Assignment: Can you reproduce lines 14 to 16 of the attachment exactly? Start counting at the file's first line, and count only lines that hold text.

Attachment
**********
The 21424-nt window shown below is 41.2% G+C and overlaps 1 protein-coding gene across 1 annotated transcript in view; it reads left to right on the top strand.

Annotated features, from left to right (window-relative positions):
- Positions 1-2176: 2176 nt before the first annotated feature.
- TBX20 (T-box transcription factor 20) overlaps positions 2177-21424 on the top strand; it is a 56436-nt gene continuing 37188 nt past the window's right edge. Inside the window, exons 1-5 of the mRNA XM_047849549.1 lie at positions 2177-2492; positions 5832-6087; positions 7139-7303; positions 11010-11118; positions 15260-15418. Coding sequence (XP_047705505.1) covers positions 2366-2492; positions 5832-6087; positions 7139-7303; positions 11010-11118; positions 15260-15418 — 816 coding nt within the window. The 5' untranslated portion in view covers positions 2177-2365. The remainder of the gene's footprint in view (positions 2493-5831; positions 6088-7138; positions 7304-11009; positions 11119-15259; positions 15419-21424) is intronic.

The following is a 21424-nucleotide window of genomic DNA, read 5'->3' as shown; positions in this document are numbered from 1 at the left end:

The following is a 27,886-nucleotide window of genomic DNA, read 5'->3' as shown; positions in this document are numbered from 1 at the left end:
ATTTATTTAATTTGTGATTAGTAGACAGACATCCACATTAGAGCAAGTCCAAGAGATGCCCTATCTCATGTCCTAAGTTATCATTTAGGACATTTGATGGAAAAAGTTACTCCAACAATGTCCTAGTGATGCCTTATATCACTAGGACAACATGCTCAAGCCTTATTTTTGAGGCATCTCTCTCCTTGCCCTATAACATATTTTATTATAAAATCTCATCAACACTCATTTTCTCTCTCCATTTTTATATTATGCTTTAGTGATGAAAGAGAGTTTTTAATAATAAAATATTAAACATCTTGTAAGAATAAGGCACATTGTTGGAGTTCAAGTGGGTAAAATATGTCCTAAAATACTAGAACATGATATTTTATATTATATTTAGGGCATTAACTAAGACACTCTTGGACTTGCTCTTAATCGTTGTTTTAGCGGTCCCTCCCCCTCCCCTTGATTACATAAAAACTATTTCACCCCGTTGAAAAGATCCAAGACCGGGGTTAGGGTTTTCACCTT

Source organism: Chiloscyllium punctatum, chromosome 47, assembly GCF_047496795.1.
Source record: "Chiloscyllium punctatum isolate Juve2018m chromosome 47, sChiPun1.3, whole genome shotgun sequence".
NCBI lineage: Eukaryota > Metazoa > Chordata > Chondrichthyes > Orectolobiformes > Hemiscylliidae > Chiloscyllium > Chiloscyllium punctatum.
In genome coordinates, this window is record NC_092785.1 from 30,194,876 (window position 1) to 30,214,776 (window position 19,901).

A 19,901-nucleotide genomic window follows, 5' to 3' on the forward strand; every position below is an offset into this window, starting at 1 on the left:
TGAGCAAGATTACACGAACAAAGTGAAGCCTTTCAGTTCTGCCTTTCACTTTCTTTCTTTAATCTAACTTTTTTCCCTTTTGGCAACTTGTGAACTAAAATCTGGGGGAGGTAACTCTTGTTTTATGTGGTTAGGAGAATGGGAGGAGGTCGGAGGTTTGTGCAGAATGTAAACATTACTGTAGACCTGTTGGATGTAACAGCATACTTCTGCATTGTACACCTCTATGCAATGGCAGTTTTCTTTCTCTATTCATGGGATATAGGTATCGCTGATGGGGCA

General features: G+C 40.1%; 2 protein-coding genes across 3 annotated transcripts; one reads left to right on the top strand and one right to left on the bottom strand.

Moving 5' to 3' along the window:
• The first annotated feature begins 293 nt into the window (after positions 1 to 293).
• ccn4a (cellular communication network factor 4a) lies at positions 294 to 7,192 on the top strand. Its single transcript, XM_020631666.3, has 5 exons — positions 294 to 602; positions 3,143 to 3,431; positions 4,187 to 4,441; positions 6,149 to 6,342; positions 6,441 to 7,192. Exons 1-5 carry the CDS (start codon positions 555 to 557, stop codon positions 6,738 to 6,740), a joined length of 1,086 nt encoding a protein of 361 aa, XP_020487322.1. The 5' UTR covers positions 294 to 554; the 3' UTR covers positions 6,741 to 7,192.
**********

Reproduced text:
General features: G+C 40.1%; 2 protein-coding genes across 3 annotated transcripts; one reads left to right on the top strand and one right to left on the bottom strand.

Moving 5' to 3' along the window:
• The first annotated feature begins 293 nt into the window (after positions 1 to 293).